Wednesday, 6 February 2013

Move To Halt City Councils Bid To Protect Pubs Condemned By MP

Julian Huppert MP

MP Julian Huppert has condemned an attempt to stop Cambridge City Council from adopting a planning policy to protect the city’s pubs.

Julian has tabled a Commons’ Early Day Motion expressing anger over the move by the British Beer and Pub Association to take the council’s decision to judicial review.

“The decision shows that the BBPA no longer has the interests of pub goers and local publicans at heart,” he said.

“Cambridge City Council is working hard to protect local pubs, especially those which have proved themselves to be popular and profitable. Their reforms would go some way to ending the awful practice of BBPA members and others selling viable, wanted pubs for non-pub use to turn a quick profit.

“We have lost a huge number of pubs in the last decade and more will be lost if we don’t find a way to protect them. Our pubs are at the heart of our communities but in recent years we have seen them demolished to make way for new development or used for other businesses.

“I am already seeking to change the law, through my Private Member’s Bill, to fix this problem. In the meantime, I hope BBPA stop their action against Cambridge City Council, and start to work with local communities to support viable pubs.”

The full wording of Julian’s EDM is as follows:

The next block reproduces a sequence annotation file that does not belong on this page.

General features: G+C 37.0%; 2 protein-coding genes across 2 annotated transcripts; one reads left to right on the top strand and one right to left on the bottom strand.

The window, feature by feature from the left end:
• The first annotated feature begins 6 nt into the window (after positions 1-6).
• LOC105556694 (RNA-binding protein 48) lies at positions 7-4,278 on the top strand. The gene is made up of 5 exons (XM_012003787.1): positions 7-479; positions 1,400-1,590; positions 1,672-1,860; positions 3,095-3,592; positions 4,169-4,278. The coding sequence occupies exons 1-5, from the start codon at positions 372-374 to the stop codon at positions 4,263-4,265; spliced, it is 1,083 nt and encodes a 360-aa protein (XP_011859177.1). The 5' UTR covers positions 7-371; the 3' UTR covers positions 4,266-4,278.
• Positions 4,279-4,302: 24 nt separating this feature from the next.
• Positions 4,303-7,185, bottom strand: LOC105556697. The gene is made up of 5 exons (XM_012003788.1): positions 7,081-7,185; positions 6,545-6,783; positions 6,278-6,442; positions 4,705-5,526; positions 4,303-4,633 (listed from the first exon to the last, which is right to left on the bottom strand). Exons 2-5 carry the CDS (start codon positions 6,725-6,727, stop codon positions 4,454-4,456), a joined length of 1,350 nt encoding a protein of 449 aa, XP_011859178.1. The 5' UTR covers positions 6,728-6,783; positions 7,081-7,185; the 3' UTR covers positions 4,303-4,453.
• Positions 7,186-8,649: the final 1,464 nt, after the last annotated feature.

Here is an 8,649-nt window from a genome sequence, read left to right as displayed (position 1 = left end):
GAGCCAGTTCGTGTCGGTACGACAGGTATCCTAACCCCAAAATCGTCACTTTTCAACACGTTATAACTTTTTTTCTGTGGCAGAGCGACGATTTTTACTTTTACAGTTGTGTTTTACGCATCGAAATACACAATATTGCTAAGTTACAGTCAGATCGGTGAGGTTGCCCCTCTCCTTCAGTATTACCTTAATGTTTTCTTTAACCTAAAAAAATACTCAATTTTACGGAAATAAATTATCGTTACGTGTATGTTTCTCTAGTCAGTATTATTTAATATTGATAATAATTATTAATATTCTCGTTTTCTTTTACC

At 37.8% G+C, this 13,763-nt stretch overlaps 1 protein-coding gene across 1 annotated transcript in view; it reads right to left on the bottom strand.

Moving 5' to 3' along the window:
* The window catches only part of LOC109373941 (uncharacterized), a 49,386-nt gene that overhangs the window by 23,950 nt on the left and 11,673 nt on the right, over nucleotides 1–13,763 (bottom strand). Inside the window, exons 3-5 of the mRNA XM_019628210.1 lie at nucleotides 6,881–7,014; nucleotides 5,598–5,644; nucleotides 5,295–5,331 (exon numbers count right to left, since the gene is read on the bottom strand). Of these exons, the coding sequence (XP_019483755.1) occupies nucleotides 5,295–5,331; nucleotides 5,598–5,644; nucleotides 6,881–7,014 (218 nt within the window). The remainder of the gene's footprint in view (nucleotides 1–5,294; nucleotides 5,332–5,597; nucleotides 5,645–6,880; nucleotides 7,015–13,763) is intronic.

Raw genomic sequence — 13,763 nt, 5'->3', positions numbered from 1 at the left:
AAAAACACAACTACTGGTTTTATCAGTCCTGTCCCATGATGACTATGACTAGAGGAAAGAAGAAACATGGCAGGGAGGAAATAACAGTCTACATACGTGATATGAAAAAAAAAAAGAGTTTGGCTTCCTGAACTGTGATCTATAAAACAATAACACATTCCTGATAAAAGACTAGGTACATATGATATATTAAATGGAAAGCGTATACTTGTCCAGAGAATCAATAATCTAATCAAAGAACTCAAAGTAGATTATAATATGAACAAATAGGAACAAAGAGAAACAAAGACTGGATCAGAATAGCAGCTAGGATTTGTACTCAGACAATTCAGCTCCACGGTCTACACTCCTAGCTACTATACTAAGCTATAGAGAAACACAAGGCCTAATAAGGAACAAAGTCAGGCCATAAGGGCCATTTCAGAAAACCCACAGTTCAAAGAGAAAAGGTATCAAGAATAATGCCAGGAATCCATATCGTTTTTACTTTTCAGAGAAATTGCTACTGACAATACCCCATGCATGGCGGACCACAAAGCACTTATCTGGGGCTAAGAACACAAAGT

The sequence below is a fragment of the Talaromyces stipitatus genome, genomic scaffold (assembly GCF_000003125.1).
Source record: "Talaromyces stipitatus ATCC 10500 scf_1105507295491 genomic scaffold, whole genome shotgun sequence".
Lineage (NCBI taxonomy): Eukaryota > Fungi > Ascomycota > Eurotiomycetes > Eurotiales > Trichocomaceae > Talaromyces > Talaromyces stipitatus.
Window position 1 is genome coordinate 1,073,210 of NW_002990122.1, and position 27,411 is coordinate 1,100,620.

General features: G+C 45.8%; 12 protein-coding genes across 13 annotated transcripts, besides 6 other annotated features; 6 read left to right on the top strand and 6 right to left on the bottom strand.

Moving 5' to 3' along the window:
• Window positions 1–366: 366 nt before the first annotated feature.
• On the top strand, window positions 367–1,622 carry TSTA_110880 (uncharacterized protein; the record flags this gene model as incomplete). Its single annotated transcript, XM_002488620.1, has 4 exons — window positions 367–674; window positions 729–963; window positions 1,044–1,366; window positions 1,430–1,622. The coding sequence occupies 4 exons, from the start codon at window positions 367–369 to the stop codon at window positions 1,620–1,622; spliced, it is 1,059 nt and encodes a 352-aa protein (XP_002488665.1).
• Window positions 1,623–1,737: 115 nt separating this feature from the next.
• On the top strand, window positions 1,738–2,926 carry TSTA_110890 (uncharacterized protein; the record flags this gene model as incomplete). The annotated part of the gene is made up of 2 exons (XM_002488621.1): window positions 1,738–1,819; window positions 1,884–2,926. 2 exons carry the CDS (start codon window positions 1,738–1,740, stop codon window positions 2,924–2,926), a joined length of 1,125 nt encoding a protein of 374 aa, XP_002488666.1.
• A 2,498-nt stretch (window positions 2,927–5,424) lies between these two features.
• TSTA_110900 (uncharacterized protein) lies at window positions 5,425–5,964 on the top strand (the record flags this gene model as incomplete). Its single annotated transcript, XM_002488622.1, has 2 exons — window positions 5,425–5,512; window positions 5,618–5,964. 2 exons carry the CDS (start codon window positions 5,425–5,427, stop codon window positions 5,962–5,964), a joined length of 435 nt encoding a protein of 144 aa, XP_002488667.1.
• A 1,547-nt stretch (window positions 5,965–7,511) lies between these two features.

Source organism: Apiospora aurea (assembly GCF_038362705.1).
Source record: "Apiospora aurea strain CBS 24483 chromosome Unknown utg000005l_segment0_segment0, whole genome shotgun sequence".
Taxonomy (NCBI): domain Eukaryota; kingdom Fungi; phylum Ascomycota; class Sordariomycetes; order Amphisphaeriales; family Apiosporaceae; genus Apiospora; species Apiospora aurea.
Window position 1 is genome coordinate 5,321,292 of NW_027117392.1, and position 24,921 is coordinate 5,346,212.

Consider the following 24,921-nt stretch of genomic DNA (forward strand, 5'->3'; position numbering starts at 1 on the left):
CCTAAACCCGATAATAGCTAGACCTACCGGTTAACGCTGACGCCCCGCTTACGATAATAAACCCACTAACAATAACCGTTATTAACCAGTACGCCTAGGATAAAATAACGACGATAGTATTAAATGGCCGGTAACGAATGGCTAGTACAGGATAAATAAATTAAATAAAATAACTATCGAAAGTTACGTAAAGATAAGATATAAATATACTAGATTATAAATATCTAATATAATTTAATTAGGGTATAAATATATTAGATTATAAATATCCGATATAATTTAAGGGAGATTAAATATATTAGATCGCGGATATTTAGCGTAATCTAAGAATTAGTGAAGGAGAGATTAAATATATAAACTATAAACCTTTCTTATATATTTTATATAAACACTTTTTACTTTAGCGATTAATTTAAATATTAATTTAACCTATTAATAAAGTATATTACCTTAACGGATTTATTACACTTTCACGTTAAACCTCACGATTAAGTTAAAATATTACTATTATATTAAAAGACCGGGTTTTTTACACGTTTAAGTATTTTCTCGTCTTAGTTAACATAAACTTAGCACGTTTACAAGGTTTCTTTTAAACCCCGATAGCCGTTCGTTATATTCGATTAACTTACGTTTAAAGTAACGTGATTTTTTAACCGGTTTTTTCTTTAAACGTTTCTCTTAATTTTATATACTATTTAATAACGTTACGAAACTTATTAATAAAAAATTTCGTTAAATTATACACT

Condemns the decision of the British Beer & Pub Association (BBPA) to pursue judicial review against Cambridge City Council's supplementary planning policy for pubs despite being introduced by a democratically elected council; dismisses thinly veiled attempts of the BBPA to justify their actions as benefiting pubs when Cambridge City Council’s policy will help protect viable local pubs; notes that Cambridge City Council has done what the Government envisaged in the Localism Bill and built on the NPPF with locally tailored planning policies; recognises that the planning system allows the demolition of freestanding pubs and the conversion of pubs to a number of different uses without planning permission, which means that BBPA members and others are selling viable, wanted pubs for non pub use without the community having a say; believes that the actions of the BBPA are a further example that they serve the interests of property owning pub companies and big pub owning brewing companies and they no longer represent the British brewing industry and do not represent pubs, licensees and customers; commends Cambridge City Council's intension to defend the policy against the BBPA; notes that the Local Services (Planning) Bill would provide much needed protection for local pubs; and calls on the government to close the loopholes in planning policy that allows pubs to be converted or demolished without planning permission so that all changes of use or demolitions of a pub go through the planning process, to allow the local community to have a say and defend local pubs.